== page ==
Summer programs at the ReWild Garden @ Dodge teach rewilding on a small scale, as well as biodiversity, regenerative farming and other environmental studies. Activities for high school students can include a visit to a wilderness preserve, walking trails and attending bird banding training at a bird preserve. Local landscape design experts hold lectures, and young people have a chance to interact with local farm and garden experts. They learn leadership skills through experiential learning, like installing a pollinator garden, harvesting rainwater, groundwater exchange, and learning composting methods. With increased confidence, some of the students go on to teach new learners, and some have chosen college majors in sustainable agriculture.

Community Support

The reputation of this rewilding space has grown over the last couple years due to partnering with other organizations, and ReWild’s creation of a summer program that aims to fight hunger and climate change. As funding comes in, they plan to have a new arbor, repair a fence and run a water line to a new location, among other projects. Wholesalers and regular volunteers help out, and students often do the composting and weeding. The site also serves as a distribution center for plant wholesalers.

There are other organizations in the town working with ReWild to donate produce to a local food pantry. This year, for the first time the summer program will be hosted at the ReWild Garden @ Dodge. A highly visible landmark for Rewilding, the site hosts various other events and get-togethers – truly a community space.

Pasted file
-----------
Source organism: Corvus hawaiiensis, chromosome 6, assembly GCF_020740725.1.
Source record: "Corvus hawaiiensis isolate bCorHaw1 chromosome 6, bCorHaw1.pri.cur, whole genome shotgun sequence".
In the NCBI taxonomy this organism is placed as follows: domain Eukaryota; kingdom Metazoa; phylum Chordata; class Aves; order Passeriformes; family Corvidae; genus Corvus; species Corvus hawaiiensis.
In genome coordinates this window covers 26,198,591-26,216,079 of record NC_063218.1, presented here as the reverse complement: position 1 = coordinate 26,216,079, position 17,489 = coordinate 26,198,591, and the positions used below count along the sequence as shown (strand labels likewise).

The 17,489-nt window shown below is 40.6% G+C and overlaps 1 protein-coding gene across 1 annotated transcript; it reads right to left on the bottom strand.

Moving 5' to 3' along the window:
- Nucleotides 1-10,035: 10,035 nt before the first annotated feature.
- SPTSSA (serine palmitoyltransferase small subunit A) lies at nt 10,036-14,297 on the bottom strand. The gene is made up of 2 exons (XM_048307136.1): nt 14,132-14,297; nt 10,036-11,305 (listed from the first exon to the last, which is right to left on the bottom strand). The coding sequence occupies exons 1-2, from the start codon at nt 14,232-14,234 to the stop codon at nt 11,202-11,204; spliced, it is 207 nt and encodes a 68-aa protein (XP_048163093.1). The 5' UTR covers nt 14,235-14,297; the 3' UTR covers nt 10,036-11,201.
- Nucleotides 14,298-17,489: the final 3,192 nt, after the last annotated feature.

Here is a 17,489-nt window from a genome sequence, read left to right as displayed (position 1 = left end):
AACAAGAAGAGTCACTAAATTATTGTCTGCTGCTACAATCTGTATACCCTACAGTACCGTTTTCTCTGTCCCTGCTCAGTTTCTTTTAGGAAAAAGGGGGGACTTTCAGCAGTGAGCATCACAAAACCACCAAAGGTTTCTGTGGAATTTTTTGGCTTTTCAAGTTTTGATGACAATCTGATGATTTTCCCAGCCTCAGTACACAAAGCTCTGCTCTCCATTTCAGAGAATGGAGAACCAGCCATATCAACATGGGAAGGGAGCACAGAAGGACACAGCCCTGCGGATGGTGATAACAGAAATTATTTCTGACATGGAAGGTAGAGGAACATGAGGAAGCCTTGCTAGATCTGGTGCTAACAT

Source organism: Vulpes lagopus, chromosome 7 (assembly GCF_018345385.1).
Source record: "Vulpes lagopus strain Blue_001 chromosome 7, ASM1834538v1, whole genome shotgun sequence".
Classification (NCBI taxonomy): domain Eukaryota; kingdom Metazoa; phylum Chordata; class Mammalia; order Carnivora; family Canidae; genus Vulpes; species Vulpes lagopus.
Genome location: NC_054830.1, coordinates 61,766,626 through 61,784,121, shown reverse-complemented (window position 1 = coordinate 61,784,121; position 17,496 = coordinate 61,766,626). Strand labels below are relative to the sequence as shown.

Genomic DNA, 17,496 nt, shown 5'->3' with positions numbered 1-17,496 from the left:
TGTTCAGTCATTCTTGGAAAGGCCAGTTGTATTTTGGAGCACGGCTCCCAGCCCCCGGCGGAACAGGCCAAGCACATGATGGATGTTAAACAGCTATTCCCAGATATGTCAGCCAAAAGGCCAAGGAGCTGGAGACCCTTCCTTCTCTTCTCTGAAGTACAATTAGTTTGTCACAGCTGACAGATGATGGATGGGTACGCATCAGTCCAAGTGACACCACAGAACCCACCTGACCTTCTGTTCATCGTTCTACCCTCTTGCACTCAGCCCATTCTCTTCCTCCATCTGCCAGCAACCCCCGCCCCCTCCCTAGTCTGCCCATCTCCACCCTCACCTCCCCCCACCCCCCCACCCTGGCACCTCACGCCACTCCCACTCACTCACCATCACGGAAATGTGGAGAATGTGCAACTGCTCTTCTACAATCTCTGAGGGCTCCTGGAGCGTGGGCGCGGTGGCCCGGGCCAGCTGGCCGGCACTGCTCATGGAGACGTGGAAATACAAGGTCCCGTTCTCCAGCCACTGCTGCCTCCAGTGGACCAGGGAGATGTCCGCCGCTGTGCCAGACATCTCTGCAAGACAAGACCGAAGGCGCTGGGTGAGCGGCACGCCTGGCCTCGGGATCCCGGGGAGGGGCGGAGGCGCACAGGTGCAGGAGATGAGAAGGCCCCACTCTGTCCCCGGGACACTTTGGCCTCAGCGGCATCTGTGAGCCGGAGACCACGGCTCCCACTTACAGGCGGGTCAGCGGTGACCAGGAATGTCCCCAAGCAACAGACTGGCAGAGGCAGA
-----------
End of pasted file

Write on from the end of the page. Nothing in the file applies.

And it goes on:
The post ReWild Garden @ Dodge appeared first on Gardening Know How’s Blog.

The word “rewilding” seems to be popping up frequently lately. The idea of rewilding, simply explained, involves allowing land to be shared with native plantings . . .
The post ReWild Garden @ Dodge appeared first on Gardening Know How’s Blog.Read MoreGardening Know How’s Blog

The word “rewilding” seems to be popping up frequently lately. The idea of rewilding, simply explained, involves allowing land to be shared with native plantings to increase biodiversity and reduce the negative effects of our conventional approaches to gardening. The benefits of doing this are numerous, and Liz Skolnick, Director of ReWild Long Island, has dedicated herself to this process on a beautiful spot in Long Island, NY in the town of Port Washington, Nassau County.

The oldest structure in the area, the Thomas Dodge House, was built in 1721. ReWild Long Island applied to Cowneck Peninsula Historical Society in 2020 for permission to act as steward of the land near the entrance of the building. The garden space is “not huge, but enough.” ReWild’s intention is to create a showcase garden that would demonstrate the benefits of native plants, to educate and create awareness of how they’ve historically been used in medicine, clothing, food and art by natives and immigrants. The garden is a sustainable landscape, with native plants fostering diverse pollinators, which in turn help create a plentiful vegetable bounty, sustained through regenerative practices including composting.